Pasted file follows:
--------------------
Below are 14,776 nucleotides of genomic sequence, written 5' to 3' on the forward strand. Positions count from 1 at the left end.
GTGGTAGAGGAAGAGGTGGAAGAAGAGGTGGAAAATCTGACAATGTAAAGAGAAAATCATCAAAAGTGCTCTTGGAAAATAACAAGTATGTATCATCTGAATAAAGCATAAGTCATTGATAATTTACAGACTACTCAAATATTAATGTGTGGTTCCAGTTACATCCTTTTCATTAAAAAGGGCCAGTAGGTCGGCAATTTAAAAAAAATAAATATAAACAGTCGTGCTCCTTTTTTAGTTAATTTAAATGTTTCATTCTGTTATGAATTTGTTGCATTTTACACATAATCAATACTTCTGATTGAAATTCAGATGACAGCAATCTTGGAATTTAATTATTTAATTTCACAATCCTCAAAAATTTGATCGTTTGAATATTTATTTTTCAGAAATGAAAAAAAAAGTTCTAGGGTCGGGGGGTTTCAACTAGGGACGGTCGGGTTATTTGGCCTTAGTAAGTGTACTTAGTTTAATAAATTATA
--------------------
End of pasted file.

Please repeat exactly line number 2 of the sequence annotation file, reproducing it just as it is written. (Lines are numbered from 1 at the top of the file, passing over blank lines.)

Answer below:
GTGGTAGAGGAAGAGGTGGAAGAAGAGGTGGAAAATCTGACAATGTAAAGAGAAAATCATCAAAAGTGCTCTTGGAAAATAACAAGTATGTATCATCTGAATAAAGCATAAGTCATTGATAATTTACAGACTACTCAAATATTAATGTGTGGTTCCAGTTACATCCTTTTCATTAAAAAGGGCCAGTAGGTCGGCAATTTAAAAAAAATAAATATAAACAGTCGTGCTCCTTTTTTAGTTAATTTAAATGTTTCATTCTGTTATGAATTTGTTGCATTTTACACATAATCAATACTTCTGATTGAAATTCAGATGACAGCAATCTTGGAATTTAATTATTTAATTTCACAATCCTCAAAAATTTGATCGTTTGAATATTTATTTTTCAGAAATGAAAAAAAAAGTTCTAGGGTCGGGGGGTTTCAACTAGGGACGGTCGGGTTATTTGGCCTTAGTAAGTGTACTTAGTTTAATAAATTATA